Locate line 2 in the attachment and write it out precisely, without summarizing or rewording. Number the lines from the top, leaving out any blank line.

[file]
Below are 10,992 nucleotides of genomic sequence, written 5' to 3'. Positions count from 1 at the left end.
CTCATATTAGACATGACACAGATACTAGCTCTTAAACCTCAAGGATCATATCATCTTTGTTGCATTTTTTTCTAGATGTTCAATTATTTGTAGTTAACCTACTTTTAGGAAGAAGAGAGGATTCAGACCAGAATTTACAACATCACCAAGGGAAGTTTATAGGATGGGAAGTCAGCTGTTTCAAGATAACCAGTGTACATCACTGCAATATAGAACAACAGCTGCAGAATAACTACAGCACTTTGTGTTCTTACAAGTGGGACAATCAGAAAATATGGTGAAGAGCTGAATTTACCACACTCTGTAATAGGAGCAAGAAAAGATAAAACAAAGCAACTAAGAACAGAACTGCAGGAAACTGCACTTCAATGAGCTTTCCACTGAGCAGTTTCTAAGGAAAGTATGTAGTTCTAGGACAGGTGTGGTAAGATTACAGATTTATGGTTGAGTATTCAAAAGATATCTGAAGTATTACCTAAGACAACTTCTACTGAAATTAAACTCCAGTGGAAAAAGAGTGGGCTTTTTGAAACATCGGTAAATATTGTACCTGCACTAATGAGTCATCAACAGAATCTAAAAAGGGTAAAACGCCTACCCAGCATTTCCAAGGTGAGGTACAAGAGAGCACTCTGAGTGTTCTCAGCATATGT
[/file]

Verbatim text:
CTCATATTAGACATGACACAGATACTAGCTCTTAAACCTCAAGGATCATATCATCTTTGTTGCATTTTTTTCTAGATGTTCAATTATTTGTAGTTAACCTACTTTTAGGAAGAAGAGAGGATTCAGACCAGAATTTACAACATCACCAAGGGAAGTTTATAGGATGGGAAGTCAGCTGTTTCAAGATAACCAGTGTACATCACTGCAATATAGAACAACAGCTGCAGAATAACTACAGCACTTTGTGTTCTTACAAGTGGGACAATCAGAAAATATGGTGAAGAGCTGAATTTACCACACTCTGTAATAGGAGCAAGAAAAGATAAAACAAAGCAACTAAGAACAGAACTGCAGGAAACTGCACTTCAATGAGCTTTCCACTGAGCAGTTTCTAAGGAAAGTATGTAGTTCTAGGACAGGTGTGGTAAGATTACAGATTTATGGTTGAGTATTCAAAAGATATCTGAAGTATTACCTAAGACAACTTCTACTGAAATTAAACTCCAGTGGAAAAAGAGTGGGCTTTTTGAAACATCGGTAAATATTGTACCTGCACTAATGAGTCATCAACAGAATCTAAAAAGGGTAAAACGCCTACCCAGCATTTCCAAGGTGAGGTACAAGAGAGCACTCTGAGTGTTCTCAGCATATGT